Are you considering taking out a personal loan to help consolidate debt or pay off a large purchase? While personal loans can be a great way to get immediate funds, they’re not for everyone. Read this personal loan guide to learn more about these loans, their pros and cons, how to get one and whether it’s the right option for you.
What Are Personal Loans?
A personal loan consists of money borrowed from a financial institution (such as a bank or credit union). As the name suggests, you can use these loans to pay for any personal needs you have. This is different from loans designated for certain purposes (such as mortgages or automobile loans). Personal loans are commonly used to fund medical expenses, major purchases and debt.
Every personal loan comes with its own unique conditions, which include:
- The principal: This is the overall amount of money you’re borrowing. You’ll pay off a part of your principal every month.
- The interest rate: Most lending institutions will charge interest in exchange for letting you use their money.
- The loan term: The loan term refers to how long you have to pay off your loan. For instance, if your loan term is ten months, you’ll be expected to pay the lenders back through ten monthly payments.
Most personal loans are unsecured, which means you don’t have to offer collateral (such as your home or car) that will be taken if you miss your payments. Rather, the lender will examine your credit score and debt-to-income ratio to determine whether you’re trustworthy. While this process may seem simple enough, it has its downsides.
Pros and Cons of Personal Loans
If you need to make an upcoming payment, taking out a personal loan might seem like a no-brainer. But before you rush off to the bank, consider the pros and cons.
Here are the top advantages of personal loans:
- Flexibility: Personal loans can be used for whatever purposes you wish.
- Lower interest rates: In general, personal loans have lower interest rates than credit cards. They also tend to have higher borrowing limits.
- Simplicity: Making monthly, fixed payments is easier to manage than multiple credit cards with various interest rates.
Here are the main disadvantages of personal loans:
- High payments: While personal loans are generally easier to manage than credit cards, they require higher monthly payments.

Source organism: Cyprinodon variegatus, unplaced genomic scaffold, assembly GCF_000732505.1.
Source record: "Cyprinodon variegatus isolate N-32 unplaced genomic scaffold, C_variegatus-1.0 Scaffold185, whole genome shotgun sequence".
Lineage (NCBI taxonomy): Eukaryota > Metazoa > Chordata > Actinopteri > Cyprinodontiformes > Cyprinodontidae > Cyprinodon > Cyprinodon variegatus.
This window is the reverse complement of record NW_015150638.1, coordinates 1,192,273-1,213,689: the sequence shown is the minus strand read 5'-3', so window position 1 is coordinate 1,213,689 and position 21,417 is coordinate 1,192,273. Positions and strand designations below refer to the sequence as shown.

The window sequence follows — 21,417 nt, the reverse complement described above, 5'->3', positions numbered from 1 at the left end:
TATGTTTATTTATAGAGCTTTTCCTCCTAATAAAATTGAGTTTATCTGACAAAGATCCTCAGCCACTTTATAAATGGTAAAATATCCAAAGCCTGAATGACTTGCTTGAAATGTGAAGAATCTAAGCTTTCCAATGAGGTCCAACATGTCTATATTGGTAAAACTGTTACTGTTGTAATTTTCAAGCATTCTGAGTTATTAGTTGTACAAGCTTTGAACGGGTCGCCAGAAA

- Fees and penalties: If you miss a personal loan payment, your bank may charge you a late fee. If this happens more than once, your credit score can be negatively impacted.
- Potential for bad terms: Personal loans favor those with good credit. If you have poor credit, you may be subjected to higher interest rates.
Are Personal Loans Right For Me?
Anyone that needs a quick, flexible influx of funds should consider a personal loan. If you have good credit and are confident that you can make your monthly payments with interest, then you’re an ideal candidate for this loan type.
On the flip side, if you have poor credit, you might not get the best personal loan conditions. Moreover, not paying off your loan can greatly affect your credit score (which impacts your chances of taking out loans in the future). You could still get a personal loan by adding a co-signer or offering collateral, but make sure you’re willing to take the risk.
How To Get a Personal Loan
Have you decided that you want to take out a personal loan? Here’s what to do next.
1) Make an Estimate
Before you start talking to lenders, try and estimate what your loan conditions will be. This will give you a better idea of what to expect and whether you can make your payments. To do this, consider the following:
- Your credit score
- The loan amount
- Your desired loan term
You can get an estimate online using a free personal loan calculator.
2) Shop Around
If you decide to move forward with a personal loan, you’ll need to find a lending institution. You can obtain a loan from the following sources:
- Credit unions
- Non-banking financing institutions
Many lenders perform a soft credit check to determine whether you qualify for a loan. This check does not affect your credit score and asks for information like your desired loan amount, loan purpose, income and debt. If you don’t qualify, you can rule out that lender immediately.
3) Submit an Application
If you find a lender that you like, the next step is to submit an application. The application may ask for proof of your identity, as well as details about your income. However, before you settle on a lender, carefully analyze the loan details. You should pay particular attention to the following:
- Interest rates
- Loan term
Don’t just pick the first loan offer you get. Comparing your options can help ensure that you receive the best possible loan conditions.